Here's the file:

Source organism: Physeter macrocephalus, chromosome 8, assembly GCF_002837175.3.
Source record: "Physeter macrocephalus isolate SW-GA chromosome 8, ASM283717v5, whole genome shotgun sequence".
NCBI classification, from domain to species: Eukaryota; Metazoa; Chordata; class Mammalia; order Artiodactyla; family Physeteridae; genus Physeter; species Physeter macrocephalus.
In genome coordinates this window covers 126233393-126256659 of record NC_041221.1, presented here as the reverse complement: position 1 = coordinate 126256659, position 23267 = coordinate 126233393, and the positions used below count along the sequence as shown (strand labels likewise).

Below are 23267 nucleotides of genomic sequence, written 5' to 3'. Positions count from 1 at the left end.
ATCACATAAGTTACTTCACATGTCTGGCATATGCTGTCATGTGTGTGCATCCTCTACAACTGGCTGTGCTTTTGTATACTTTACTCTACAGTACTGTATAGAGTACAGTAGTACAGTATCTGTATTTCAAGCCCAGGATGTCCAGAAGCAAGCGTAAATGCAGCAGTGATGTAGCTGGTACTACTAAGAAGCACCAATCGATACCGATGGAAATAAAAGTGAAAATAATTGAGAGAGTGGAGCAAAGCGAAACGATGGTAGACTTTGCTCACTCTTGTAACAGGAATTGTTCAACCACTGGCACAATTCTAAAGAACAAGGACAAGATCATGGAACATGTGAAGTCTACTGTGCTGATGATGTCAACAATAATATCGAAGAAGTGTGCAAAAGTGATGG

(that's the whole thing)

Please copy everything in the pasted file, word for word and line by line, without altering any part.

Source organism: Physeter macrocephalus, chromosome 8, assembly GCF_002837175.3.
Source record: "Physeter macrocephalus isolate SW-GA chromosome 8, ASM283717v5, whole genome shotgun sequence".
NCBI classification, from domain to species: Eukaryota; Metazoa; Chordata; class Mammalia; order Artiodactyla; family Physeteridae; genus Physeter; species Physeter macrocephalus.
In genome coordinates this window covers 126233393-126256659 of record NC_041221.1, presented here as the reverse complement: position 1 = coordinate 126256659, position 23267 = coordinate 126233393, and the positions used below count along the sequence as shown (strand labels likewise).

Below are 23267 nucleotides of genomic sequence, written 5' to 3'. Positions count from 1 at the left end.
ATCACATAAGTTACTTCACATGTCTGGCATATGCTGTCATGTGTGTGCATCCTCTACAACTGGCTGTGCTTTTGTATACTTTACTCTACAGTACTGTATAGAGTACAGTAGTACAGTATCTGTATTTCAAGCCCAGGATGTCCAGAAGCAAGCGTAAATGCAGCAGTGATGTAGCTGGTACTACTAAGAAGCACCAATCGATACCGATGGAAATAAAAGTGAAAATAATTGAGAGAGTGGAGCAAAGCGAAACGATGGTAGACTTTGCTCACTCTTGTAACAGGAATTGTTCAACCACTGGCACAATTCTAAAGAACAAGGACAAGATCATGGAACATGTGAAGTCTACTGTGCTGATGATGTCAACAATAATATCGAAGAAGTGTGCAAAAGTGATGG